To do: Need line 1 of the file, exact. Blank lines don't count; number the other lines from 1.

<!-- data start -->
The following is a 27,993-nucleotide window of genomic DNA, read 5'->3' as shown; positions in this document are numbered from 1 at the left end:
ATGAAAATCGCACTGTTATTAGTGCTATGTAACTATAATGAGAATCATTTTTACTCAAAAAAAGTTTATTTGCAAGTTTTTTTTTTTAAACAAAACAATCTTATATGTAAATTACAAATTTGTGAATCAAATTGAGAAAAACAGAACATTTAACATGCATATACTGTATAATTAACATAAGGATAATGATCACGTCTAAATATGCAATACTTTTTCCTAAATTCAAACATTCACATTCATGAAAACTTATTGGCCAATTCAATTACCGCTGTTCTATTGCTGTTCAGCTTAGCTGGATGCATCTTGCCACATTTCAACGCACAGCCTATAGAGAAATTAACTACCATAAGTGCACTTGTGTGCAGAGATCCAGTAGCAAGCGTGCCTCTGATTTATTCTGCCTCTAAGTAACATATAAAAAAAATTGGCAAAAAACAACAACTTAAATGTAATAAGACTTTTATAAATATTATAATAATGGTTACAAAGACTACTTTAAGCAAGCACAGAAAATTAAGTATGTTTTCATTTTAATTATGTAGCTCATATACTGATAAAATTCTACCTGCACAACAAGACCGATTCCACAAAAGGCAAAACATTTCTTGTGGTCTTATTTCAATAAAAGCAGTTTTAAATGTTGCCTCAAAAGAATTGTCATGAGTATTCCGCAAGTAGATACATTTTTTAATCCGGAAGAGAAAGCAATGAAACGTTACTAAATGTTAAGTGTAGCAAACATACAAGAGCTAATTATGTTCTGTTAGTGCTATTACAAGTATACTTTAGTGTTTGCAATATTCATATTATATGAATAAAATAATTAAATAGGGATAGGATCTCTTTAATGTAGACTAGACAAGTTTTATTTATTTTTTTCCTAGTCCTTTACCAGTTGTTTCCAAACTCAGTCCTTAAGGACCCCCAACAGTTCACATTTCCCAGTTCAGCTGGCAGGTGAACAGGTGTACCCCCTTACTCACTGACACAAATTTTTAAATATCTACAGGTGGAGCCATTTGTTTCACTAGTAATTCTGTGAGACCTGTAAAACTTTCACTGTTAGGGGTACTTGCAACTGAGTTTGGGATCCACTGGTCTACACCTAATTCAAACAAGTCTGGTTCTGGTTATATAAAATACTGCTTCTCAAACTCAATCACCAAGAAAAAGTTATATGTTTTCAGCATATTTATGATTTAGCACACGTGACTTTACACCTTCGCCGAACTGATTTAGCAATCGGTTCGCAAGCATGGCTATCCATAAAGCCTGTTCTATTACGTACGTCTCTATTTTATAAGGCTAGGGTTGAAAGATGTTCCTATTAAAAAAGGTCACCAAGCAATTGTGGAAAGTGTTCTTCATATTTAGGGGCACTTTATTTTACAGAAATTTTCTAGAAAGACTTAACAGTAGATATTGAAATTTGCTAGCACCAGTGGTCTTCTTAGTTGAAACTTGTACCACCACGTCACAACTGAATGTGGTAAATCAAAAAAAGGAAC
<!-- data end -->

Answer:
The following is a 27,993-nucleotide window of genomic DNA, read 5'->3' as shown; positions in this document are numbered from 1 at the left end: